Vol. 14 No. 1 (January 2004)
PUBLIC REACTION TO SUPREME COURT DECISIONS by Valerie J. Hoekstra. New York: Cambridge University Press, 2003. 177 pp. IBSN: 0-521-82058-8.
Reviewed by Margaret S. Hrezo, Department of Political Science, Radford University. firstname.lastname@example.org
Implementation of and compliance with Supreme Court decisions has blossomed as a research field in the past 20 years. Despite all the work done, however, reading through the findings is a frustrating experience. The studies vary widely in the types of decisions chosen for study, the quality of the research design, and the results. Ultimately, the reader is left wondering if there is any way to formulate a coherent picture of either public reaction to the Court or its effect on public values and behavior. Thus, Valerie Hoekstra's book is a welcome addition to this body of literature. Her research design is excellent. Her review of the relevant literature is insightful and intelligent. She uses an inter-disciplinary approach that demonstrates good understanding of the relevant social psychology, political psychology, and persuasion literature and she understands that substance and theory are as important as methodology.
Hoekstra begins with the premise that the bulk of the Supreme Court's work consists of "ordinary" cases. It is these cases, she argues, that researchers should study in order to understand the nature and extent of public support for the Court and the role of specific decisions in building or losing that support. She focuses on four cases: LAMB'S CHAPEL v. CENTER MORICHES FREE UNION SCHOOL DISTRICT (1993), BOARD OF EDUCATION OF KIRYAS JOEL VILLAGE SCHOOL DISTRICT v. GRUMET (1994), OKLAHOMA TAX COMMISSION v. CHICKASAW NATION (1995), and BABBITT v. SWEET HOME CHAPTER OF COMMUNITIES FOR A GREAT OREGON (1995). Hoekstra's substantive thesis is the simple but powerful idea that the public is more attentive to the work of the Supreme Court than researchers usually suppose. Thus, in the end, "court decisions matter" (p.145). If information about decisions is available, and citizens are sufficiently motivated by the issues to learn about them, then public awareness of the Court and its work increases. Although Hoekstra finds very little evidence that the Court can shape public opinion, her findings support the notion that decisions do change some people's views of the Court. In addition, those who are initially receptive to the position adopted by the Court's decision tend to become more supportive of the Court after the decision, while those on the other side of the issue become less supportive. Thus, "the Court's political capital appears expendable and … people appear to evaluate the Court based on its actions" (p.30).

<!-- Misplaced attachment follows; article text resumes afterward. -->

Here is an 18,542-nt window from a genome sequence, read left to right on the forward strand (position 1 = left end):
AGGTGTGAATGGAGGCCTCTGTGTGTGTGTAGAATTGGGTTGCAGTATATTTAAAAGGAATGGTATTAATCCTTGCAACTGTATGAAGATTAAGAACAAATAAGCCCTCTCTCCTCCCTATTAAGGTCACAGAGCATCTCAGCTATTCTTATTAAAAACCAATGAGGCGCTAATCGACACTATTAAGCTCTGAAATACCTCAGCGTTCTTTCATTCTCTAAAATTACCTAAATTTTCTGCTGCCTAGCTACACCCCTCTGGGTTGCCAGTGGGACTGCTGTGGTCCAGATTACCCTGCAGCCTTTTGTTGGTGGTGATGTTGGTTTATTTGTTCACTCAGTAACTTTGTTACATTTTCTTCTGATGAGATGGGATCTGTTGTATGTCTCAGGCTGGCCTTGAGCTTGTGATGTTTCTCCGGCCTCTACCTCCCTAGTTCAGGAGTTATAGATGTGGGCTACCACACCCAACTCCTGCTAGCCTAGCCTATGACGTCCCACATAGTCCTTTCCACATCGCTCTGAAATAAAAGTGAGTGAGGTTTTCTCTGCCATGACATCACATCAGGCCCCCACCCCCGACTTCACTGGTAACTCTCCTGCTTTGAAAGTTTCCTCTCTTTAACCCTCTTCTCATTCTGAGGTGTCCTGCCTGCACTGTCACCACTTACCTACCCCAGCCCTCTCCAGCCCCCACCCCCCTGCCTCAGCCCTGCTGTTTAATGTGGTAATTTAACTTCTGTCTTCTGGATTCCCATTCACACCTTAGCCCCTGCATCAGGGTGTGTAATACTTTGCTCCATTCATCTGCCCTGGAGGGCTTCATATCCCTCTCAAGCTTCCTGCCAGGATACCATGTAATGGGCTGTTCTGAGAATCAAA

Research on the relationship between public opinion and the Supreme Court's normal workload is important. These are the cases that clarify "how the Court's past decisions apply to the current controversies" (p.33). For years it has seemed to me that some researchers either have set up straw figures to demolish or have not understood the complexity involved in measuring the impact of Supreme Court decisions. Why would anyone who has followed the development of constitutional law, especially law involving the Bill of Rights, be surprised that Supreme Court decisions-whether controversial or otherwise-were not always fully and immediately implemented? To see this, one need look no further than the evolution of school desegregation, voting rights, or abortion law. The predominant pattern in response to any controversial decision has been evasion, not compliance. Disputes over "activism" and "self-restraint" have been much more important to political scientists than to citizens. For better or worse, citizens care about a decision's effect on their values (most frequently) and material interests (importantly, but less frequently). Activism and restraint become code words for outcomes with which they agree or disagree.
In controversial cases, implementation usually has required hard, steady work over a series of decisions and a number of years by all three branches. Isn't this the way it is supposed to be in a deliberative democracy? In theory, the American system of government operates as a conversation among three separate, power-sharing and co-equal institutions. Thus, it would seem that the best way to study the effectiveness of the Supreme Court is to look at the entire body of case law in a policy area and the interactions among the Court, congress, executive branch departments, and public opinion.